Friday, September 19, 2014

Charles W Morgan

Mystic, CT

Recently I happened to be at Mystic Seaport just around sunset.  I was able to take a number of pictures during the golden hour around the Seaport.  Normally I'm looking up at all the tall masts of the ships displayed there, but looking down here, I was able to catch this reflection of the Charles W Morgan, the subject of many previous posts this summer.  I'm sharing this with Weekend Reflections where you'll find fascinating reflections from all over the world.  Enjoy this last weekend of summer.

Thursday, September 18, 2014

Big Bugs

Heritage Museum and Gardens
Sandwich, MA

Currently on display at the Heritage Museum and Gardens are a number of sculptures by artist David Rogers of bugs.  Each is made of natural materials, either wood that has been found dead, or harvested sustainably.  They all looked quite at home in the gardens, although a little large.

Wednesday, September 17, 2014

1916 Brewster

Sandwich, MA

Allow me one final photo from the J K Lilly Auto Museum.  Although I had heard about many of the autos on display in this museum,  I had never heard of a Brewster until I saw this auto.  Brewster & Co made custom coaches, for the wealthy.  This particular auto has not undergone any restoration and looks remarkably well considering it's close to 100 years old.  They really knew how to make coaches back in those days.

Tuesday, September 16, 2014

1909 White Steam Car Model M

Sandwich, MA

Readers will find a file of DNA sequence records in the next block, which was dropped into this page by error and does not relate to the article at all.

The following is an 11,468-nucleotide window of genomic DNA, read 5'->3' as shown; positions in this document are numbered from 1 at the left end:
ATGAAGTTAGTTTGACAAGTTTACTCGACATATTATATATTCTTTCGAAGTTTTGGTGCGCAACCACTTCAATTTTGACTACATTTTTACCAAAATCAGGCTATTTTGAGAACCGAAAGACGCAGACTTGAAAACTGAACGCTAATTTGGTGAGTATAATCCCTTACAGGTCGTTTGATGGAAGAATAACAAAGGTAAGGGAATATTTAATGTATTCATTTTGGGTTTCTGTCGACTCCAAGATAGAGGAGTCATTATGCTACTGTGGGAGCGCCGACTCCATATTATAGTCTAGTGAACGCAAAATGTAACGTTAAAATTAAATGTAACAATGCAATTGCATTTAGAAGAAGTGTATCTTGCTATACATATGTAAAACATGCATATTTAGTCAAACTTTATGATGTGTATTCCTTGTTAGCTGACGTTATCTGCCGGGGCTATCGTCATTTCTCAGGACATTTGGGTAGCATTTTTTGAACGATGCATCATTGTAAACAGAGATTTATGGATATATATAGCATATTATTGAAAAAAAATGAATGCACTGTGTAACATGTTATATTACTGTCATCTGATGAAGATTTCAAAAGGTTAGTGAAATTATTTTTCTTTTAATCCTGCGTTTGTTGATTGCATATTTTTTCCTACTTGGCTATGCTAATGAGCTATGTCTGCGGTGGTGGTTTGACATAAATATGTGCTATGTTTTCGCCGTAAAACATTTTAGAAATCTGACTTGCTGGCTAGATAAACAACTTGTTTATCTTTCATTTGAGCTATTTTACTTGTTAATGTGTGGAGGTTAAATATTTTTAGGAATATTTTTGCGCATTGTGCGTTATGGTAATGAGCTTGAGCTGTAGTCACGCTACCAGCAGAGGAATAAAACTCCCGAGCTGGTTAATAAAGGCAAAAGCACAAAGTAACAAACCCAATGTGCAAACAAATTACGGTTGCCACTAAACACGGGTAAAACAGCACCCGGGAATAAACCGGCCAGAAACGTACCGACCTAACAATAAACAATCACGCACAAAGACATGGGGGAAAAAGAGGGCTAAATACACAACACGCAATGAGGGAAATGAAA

This was one of two steam powered autos on display at the J K Lilly Museum, the other being the classic Stanley Steamer.  This White Steam Car was once owned by President William Howard Taft. 

Monday, September 15, 2014

1915 Stutz Bearcat

Sandwich, MA

I could look at these classic cars all day.  This car is often associated with Roaring '20's and although much more expensive that other US autos of the day, it was less expensive to the European sports cars of the era.  I like the monocle style windscreen.  It can hardly be called a windshield. 

Saturday, September 13, 2014

1932 Auburn Boattail Speedster

Sandwich, MA

This was one beautiful automobile.  Apparently it was the high performance sports car of its day, and a favorite of Hollywood stars and playboys.  I don't think I've ever seen an Auburn before.  Notice the third head light here, which appears to be able to be moved.  

The car gets it name from the sleek, art-deco style rear end shown here.

If you look closely at the tail lights, you can see the word "Stop".  How cool is that?